UPDATE: [Film] CFP: "Fantastisch" - German Science-Fiction Films Area (Film & History, Chicago 10/30/08-11/2/08)

full name / name of organization: 
Massimo Perinelli
contact email: 
perinelli@gmx.ch

Call for Papers
“FANTASTISCH” – GERMAN SCIENCE-FICTION FILMS Area
2008 Film & History Conference
“Film & Science: Fictions, Documentaries, and Beyond”
October 30-November 2, 2008
Chicago, Illinois
www.filmandhistory.org
First-Round Deadline: November 30, 2007

AREA: “Fantastisch” – German Science-Fiction Films

This Area looks at German history and its distinct epochs (or even
trans-epochal aspects) via the genre of the Science Fiction film. Ranging
from the ‘paper-mâché’-ish beginnings of early German cinema to the digital
high-gloss landscapes of today’s virtual worlds, the Science Fiction film
has responded to historical currents by gauging (often unconsciously) the
moods, anxieties, hopes, and fantasies of a society. How has German culture
reinvented itself through fantasy films? How has German SF, as a genre,
reacted to the politics, the technology, popular culture and of its day?

The paper topics could, for instance, focus on the following themes:
- the dreams and/or nightmares resulting from the incipient industrial
modernism in early silent pictures
- the articulated presentiments and paranoia emerging against the
background of totalitarianism during the time of the Weimar Republic and
the early 1930s (e.g., the German exile movie)
- the desire for purity and the staging of fascist fantasies of
‘Weltherrschaft’ during the National Socialism movement
- the attempt to draft new and better worlds during immediate post-war
periods in order to overcome the culpable past and to recreate the society
- utopian sites in the course of revolts towards the end of the 1960s and
in the new social movements as from the 1970s
- dystopian projections of the future during the Cold War and societal
upheavals during the 1980s
- (post-)apocalyptic scenarios of doom after the collapse of the Eastern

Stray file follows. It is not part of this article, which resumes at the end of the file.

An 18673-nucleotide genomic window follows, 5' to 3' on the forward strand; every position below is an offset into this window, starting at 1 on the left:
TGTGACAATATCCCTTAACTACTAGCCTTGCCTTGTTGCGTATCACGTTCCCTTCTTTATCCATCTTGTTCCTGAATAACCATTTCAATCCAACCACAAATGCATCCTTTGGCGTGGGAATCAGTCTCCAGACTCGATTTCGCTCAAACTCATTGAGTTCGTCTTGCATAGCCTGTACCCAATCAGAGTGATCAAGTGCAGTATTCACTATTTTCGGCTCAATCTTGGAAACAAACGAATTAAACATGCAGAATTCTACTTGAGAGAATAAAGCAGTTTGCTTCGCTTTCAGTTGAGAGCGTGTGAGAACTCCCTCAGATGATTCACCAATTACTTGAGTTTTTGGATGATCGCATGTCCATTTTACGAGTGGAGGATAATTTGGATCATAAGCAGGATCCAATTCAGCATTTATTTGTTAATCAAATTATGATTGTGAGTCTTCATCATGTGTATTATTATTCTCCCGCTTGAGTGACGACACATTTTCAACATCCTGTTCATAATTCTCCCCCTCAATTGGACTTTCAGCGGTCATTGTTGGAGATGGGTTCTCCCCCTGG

Bloc, especially after 9/11

Further analytical topics are possible:
- the sci-fi movie of the GDR
- transnational effects and their cinematic adaptation
- other historical events or historiographies

Both trans-epochal aspects and intra-epochal aspects intrinsic to the genre
of German Science Fiction films are likewise possible:
- utopias/dystopias of gender
- animals/monsters
- science and mechanization
- the writing of history projected into the future
- bodies and automatons
- religious or apocalyptic projections in the course of the 20th century
- historical analysis of the reception of foreign/US-American Science
Fiction films

Although this Area identifies cinematic productions, television programs
and serials, as well as the adaptation of film to and from television, are
likewise most welcome.

Please send your 200-word proposal by November 30, 2007 to

Massimo Perinelli, Chair of the German Science-Fiction Area
Anglo-Amerikanische Abteilung
Historisches Seminar
Albertus-Magnus-Platz
University of Cologne
D-50923 Cologne

+49 (0)221-470 2412
Email to: perinelli_at_gmx.ch

Panel proposals for up to four presenters are also welcome, but each
presenter must submit his or her own paper proposal. Deadline for
first-round proposals: November 1, 2007.

This area, comprising multiple panels, is a part of the 2008 biennial Film
& History Conference, sponsored by The Center for the Study of Film and
History. Wheeler Winston Dixon, James Ryan Professor of Film Studies at
University of Nebraska, Lincoln, and author of Visions of the Apocalypse
and Disaster and Memory, will be a Featured Speaker. For updates and
registration information about the upcoming meeting, see the Film & History
website http://www.filmandhistory.org.

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Received on Fri Oct 12 2007 - 05:41:05 EDT

cfp categories: 
film_and_television